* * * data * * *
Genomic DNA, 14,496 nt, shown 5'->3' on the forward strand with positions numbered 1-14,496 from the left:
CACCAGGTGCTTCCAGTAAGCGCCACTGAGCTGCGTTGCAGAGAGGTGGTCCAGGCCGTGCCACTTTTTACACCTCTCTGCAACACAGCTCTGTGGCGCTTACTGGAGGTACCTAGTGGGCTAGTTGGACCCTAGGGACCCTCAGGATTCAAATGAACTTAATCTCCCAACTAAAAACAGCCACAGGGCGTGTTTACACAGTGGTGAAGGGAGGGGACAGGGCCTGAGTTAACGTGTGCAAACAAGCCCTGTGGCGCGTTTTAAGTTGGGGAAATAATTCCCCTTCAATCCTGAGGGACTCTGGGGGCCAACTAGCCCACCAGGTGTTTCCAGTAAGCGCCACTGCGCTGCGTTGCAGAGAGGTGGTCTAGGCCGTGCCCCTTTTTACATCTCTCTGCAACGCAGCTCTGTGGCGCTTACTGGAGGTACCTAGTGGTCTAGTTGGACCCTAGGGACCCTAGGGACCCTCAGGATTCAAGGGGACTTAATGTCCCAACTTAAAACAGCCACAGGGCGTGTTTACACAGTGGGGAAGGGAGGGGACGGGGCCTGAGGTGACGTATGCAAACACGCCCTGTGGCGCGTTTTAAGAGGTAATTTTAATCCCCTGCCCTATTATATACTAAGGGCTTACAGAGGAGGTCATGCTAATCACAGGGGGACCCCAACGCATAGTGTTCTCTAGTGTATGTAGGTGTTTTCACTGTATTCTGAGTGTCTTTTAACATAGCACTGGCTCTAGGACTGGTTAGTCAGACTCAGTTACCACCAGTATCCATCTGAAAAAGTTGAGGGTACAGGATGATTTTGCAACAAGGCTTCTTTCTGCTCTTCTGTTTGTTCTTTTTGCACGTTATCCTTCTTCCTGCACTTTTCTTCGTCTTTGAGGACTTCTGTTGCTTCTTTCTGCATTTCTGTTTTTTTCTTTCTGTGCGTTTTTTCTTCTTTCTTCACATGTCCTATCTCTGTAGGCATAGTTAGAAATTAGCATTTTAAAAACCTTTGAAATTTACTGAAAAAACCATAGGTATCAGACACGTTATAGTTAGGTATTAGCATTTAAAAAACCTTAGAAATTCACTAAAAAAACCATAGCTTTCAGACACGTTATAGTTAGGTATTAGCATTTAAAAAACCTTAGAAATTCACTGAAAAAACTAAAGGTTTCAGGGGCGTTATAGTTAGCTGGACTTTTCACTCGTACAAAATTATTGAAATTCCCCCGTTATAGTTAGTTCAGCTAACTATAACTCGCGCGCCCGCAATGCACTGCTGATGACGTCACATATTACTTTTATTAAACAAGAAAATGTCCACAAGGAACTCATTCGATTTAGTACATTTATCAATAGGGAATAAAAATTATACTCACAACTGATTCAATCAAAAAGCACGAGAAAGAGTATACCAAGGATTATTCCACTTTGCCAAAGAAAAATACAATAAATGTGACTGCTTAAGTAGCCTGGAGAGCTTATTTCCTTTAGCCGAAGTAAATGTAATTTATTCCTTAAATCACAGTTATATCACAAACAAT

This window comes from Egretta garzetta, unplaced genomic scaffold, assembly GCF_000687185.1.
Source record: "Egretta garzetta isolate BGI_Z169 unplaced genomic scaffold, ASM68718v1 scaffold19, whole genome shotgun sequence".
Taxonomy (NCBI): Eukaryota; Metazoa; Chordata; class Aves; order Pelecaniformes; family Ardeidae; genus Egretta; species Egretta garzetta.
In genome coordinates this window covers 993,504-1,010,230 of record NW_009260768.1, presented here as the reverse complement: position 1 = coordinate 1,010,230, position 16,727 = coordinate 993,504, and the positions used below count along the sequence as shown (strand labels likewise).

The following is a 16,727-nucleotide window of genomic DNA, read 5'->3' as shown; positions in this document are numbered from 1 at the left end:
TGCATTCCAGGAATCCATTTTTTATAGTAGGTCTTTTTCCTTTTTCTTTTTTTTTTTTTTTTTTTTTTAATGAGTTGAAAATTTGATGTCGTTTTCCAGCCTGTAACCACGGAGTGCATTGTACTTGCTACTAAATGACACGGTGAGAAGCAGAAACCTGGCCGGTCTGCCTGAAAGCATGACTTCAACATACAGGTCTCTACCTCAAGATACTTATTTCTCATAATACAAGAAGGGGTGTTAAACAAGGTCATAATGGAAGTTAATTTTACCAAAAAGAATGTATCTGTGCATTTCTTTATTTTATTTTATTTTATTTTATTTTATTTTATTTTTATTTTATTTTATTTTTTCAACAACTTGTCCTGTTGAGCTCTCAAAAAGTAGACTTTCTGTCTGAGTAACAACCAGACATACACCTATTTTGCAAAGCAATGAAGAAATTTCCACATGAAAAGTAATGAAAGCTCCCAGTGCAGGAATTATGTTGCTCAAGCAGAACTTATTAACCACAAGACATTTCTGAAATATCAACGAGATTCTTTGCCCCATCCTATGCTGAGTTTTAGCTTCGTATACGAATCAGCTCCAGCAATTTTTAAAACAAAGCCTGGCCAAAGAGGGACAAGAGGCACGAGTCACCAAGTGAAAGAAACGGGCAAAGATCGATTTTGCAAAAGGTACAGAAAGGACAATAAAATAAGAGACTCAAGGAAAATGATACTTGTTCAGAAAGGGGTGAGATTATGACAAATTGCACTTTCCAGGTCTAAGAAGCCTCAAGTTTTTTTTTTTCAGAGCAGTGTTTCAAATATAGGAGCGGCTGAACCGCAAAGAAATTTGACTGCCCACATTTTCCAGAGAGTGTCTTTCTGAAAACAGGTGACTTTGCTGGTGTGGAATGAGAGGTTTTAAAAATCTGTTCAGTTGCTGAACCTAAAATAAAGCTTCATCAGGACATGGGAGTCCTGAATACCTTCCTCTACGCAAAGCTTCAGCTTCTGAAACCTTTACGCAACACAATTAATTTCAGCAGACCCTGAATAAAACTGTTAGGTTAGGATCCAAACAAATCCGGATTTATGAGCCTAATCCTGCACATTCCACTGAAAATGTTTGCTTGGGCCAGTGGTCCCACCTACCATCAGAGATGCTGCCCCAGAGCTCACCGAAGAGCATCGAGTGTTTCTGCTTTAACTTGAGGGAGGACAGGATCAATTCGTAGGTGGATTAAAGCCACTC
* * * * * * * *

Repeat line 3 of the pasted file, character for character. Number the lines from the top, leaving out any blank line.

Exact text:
This window comes from Egretta garzetta, unplaced genomic scaffold, assembly GCF_000687185.1.